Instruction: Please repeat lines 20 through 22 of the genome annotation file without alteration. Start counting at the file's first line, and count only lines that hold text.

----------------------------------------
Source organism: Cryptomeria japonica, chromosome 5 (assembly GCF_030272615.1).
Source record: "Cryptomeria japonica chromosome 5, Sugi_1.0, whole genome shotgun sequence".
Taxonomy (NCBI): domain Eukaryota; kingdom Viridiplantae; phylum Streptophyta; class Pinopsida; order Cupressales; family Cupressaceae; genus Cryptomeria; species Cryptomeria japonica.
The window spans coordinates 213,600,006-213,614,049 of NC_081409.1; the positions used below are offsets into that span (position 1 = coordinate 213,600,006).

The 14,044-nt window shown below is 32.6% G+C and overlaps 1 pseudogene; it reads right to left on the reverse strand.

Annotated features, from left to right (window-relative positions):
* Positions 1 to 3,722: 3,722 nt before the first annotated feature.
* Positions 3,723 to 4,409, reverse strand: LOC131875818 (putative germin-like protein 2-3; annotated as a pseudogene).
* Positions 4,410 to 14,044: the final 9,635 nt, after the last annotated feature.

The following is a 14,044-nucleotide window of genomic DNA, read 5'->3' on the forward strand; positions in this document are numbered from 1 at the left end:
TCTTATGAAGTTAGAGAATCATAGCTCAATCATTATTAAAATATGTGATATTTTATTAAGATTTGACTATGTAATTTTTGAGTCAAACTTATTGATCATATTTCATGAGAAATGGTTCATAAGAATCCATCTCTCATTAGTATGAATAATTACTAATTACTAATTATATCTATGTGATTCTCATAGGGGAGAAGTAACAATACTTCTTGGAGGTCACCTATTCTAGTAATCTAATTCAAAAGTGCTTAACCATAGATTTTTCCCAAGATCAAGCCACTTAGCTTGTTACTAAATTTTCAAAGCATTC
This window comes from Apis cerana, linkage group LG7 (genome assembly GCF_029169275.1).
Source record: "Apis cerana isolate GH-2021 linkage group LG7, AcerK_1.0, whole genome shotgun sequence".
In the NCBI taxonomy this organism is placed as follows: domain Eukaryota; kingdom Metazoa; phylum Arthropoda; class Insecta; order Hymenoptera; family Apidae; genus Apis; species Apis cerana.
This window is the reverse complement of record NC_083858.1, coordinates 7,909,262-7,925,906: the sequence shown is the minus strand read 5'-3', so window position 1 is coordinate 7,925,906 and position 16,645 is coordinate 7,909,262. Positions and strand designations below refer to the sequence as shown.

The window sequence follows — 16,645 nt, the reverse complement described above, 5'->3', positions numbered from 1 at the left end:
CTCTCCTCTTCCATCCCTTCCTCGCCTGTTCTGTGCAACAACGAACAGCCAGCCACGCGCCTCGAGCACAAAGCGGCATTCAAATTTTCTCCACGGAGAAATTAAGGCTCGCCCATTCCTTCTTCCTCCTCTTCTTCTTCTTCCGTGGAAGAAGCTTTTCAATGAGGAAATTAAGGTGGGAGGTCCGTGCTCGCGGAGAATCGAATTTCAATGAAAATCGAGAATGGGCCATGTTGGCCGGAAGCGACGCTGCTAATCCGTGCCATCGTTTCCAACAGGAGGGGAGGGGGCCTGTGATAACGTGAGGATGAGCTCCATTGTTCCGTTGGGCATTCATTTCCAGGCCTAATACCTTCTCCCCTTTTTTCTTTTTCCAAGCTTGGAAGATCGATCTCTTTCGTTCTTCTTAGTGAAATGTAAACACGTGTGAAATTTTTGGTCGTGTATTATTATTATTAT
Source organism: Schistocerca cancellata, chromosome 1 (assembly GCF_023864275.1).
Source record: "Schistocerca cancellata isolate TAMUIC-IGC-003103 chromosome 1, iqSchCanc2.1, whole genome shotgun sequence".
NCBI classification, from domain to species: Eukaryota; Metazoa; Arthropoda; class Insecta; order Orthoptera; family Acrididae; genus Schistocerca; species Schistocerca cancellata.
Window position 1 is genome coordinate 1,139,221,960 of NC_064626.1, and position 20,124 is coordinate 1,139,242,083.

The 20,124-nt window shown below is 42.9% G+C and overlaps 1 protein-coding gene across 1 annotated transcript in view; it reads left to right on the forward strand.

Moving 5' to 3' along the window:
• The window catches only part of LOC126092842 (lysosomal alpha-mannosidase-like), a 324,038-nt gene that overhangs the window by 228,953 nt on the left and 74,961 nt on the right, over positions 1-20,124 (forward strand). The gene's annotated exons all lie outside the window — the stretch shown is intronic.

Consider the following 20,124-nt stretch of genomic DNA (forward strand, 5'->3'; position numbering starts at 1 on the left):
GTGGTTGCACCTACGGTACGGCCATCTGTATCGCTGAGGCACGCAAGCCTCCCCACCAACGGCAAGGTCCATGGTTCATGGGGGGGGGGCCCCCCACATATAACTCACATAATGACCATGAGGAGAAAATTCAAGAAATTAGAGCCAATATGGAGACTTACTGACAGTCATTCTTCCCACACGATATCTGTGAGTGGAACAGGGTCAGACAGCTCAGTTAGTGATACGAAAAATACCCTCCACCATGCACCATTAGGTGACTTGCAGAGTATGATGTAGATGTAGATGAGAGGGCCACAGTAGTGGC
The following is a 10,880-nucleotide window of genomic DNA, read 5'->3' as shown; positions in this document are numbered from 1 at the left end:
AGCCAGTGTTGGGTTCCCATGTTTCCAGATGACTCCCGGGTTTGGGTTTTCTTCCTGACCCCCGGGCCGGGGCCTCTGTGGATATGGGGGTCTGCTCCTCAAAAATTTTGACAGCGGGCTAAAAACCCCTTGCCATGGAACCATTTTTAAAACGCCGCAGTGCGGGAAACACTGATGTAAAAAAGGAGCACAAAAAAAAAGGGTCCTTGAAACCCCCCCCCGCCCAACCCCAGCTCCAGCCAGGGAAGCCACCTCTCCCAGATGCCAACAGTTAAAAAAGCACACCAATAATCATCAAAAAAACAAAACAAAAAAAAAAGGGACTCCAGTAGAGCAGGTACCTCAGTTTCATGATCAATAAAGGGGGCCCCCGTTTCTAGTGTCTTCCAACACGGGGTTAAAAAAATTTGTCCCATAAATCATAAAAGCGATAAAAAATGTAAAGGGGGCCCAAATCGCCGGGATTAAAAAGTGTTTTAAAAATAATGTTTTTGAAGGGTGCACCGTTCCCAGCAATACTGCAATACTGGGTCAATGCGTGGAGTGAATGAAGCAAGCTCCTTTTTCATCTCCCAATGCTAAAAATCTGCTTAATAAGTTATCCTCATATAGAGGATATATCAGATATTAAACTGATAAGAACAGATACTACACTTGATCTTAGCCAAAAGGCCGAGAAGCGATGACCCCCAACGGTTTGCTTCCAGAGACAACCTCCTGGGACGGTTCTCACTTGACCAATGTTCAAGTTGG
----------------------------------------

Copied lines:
NCBI classification, from domain to species: Eukaryota; Metazoa; Arthropoda; class Insecta; order Orthoptera; family Acrididae; genus Schistocerca; species Schistocerca cancellata.
Window position 1 is genome coordinate 1,139,221,960 of NC_064626.1, and position 20,124 is coordinate 1,139,242,083.

The 20,124-nt window shown below is 42.9% G+C and overlaps 1 protein-coding gene across 1 annotated transcript in view; it reads left to right on the forward strand.